The Renate Voris Fellowship is awarded annually to a graduate student in any field in the Arts and Humanities at the University of Virginia or elsewhere. Its purpose is to provide financial support to a doctoral candidate during the first or second year of her or his dissertation work. The research must include the intellectual and artistic products of women thinkers, writers, and artists--in philosophy, including Jewish Studies, literature, including the dramatic arts, cinema, art, architecture, or music. Eligible candidates may be of any gender, pursuing a Ph.D. in all disciplines within the Arts and Humanities.
The Fellowship Award shall be based on merit and not on financial need and shall not replace, but be in addition to, the financial support the qualifying student receives during the first or second year of dissertation work from the graduate school and department of the respective university.
The minimum award shall be no less than ten thousand dollars ($10,000) and no more than fifteen thousand dollars ($15,000). Each stipend awarded shall be used for travel, archival research, and other needs of a doctoral candidate. A minimum of one doctoral student and a maximum of two doctoral students shall be selected as recipients of fellowship awards each year. The selection shall be made by the Advisory Committee to the Foundation. The exact amount of each of the Fellowships shall be determined by Robert Huff, President of the Foundation.
History of the Fellowship
The Fellowship was founded in 2011 by Renate Voris, Professor of German and Comparative Studies at the University of Virginia. Through it, she wanted to (1) support an outstanding researcher and writer, a student and (future) colleague, in an age when the Arts and Humanities appear to be under threat of extinction in American universities; (2) “correct,” in a small way, the continued and widespread denigration of women’s intellectual and artistic achievements by not including them in curricula, especially--or so it seemed to her--in the field of Germanistik in America. It does not, however, imply that she wished to encourage a “feminist” approach to literature, philosophy, or the theatrical arts. On the contrary, she preferred that the candidate would not talk about gender, but talk instead about the problem central to the dissertation and simply include the work of one or more women in the deliberations (without reference to her anatomy) as if it were “normal.”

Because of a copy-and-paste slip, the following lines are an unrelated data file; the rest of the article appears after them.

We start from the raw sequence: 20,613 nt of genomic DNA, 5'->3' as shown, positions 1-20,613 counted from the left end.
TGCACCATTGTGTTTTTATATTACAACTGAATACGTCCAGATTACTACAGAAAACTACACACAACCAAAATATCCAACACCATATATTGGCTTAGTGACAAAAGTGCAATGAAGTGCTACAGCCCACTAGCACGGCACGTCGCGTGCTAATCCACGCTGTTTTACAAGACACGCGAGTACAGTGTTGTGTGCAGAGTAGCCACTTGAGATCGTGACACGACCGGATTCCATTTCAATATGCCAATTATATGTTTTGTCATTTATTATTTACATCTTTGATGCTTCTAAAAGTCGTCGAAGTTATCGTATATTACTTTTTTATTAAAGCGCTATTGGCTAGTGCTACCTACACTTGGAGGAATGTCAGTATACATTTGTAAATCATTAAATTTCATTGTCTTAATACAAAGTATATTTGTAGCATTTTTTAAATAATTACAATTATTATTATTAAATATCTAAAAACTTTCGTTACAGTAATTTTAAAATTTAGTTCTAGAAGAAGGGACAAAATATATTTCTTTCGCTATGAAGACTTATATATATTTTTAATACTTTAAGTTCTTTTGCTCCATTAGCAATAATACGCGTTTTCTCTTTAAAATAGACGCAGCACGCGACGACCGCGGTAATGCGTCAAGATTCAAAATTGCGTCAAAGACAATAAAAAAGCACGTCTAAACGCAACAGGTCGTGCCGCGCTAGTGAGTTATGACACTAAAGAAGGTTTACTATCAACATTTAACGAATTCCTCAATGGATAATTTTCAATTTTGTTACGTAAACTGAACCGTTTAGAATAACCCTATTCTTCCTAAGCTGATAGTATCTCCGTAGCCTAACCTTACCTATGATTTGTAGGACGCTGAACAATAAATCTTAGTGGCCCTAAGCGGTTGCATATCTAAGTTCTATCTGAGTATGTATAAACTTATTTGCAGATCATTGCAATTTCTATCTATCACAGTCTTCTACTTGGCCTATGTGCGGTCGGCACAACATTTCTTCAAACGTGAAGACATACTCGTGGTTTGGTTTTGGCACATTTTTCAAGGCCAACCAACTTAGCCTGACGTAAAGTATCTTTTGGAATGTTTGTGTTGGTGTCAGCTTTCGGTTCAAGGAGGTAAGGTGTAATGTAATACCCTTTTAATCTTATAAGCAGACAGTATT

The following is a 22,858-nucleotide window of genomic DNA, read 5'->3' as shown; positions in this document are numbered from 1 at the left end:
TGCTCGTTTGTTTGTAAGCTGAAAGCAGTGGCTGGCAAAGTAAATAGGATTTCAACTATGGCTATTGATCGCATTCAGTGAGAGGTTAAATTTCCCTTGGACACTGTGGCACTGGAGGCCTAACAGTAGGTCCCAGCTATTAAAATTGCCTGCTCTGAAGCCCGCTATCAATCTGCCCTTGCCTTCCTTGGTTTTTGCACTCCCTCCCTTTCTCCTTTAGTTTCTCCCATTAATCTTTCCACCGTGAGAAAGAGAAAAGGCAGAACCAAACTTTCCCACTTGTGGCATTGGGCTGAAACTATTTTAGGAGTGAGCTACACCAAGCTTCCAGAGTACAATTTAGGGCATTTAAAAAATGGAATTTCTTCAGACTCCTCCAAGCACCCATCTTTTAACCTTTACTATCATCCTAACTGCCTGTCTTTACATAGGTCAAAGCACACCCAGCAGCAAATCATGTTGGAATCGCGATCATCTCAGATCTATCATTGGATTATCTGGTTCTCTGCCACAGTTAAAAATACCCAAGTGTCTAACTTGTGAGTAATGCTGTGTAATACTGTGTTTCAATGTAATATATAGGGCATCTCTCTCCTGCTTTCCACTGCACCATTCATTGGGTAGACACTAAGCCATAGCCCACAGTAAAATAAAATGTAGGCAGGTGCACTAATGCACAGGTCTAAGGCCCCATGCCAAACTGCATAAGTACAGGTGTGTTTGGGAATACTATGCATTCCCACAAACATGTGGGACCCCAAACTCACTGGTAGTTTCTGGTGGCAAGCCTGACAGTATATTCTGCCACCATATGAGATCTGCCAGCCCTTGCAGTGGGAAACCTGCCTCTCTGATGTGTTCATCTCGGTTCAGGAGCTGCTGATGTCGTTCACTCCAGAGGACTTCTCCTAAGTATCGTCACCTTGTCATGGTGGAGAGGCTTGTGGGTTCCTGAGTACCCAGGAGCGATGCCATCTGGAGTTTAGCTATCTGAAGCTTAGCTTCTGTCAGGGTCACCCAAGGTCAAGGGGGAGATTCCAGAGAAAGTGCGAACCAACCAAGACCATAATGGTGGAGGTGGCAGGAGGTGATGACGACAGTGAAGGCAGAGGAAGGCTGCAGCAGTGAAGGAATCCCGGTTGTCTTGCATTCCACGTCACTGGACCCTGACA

Application Process and Materials
Applicants must submit materials online, click www.rvoris.org to submit the application materials.
Applications should consist of the following: a letter of application explaining why the dissertation is deserving of this particular Fellowship Award (no more than 800 words or 2 pages); a dissertation prospectus (no more than 1300 words or 3 pages); a writing sample (no more than 4,800 words or 12 pages); a CV; a brief Status Statement by the respective department chair or director of graduate studies attesting to the continued financial assistance of the candidate during his or her first or second year of doctoral work.
Applications are due annually by March 15th. The decision will be announced by April 30th of each year.
Procedure of supervision of the Fellowship: at the end of the Fellowship year, the recipient shall be required to submit to the Advisory Committee a summary report of the research and writing completed, in accordance with the criteria for which the Fellowship was awarded.
Questions about the Fellowship should be addressed to the Advisory Committee to the Foundation. Current Members are:
Professor Jeffrey Grossman, Chair (firstname.lastname@example.org)
Professor Francesca Fiorani(email@example.com)
Professor Jennifer Hansen-Glucklich (firstname.lastname@example.org)
Ms. Jennifer Lyster (email@example.com)
Professor Chad Wellmon (firstname.lastname@example.org)
Professor Caroline Rody (email@example.com)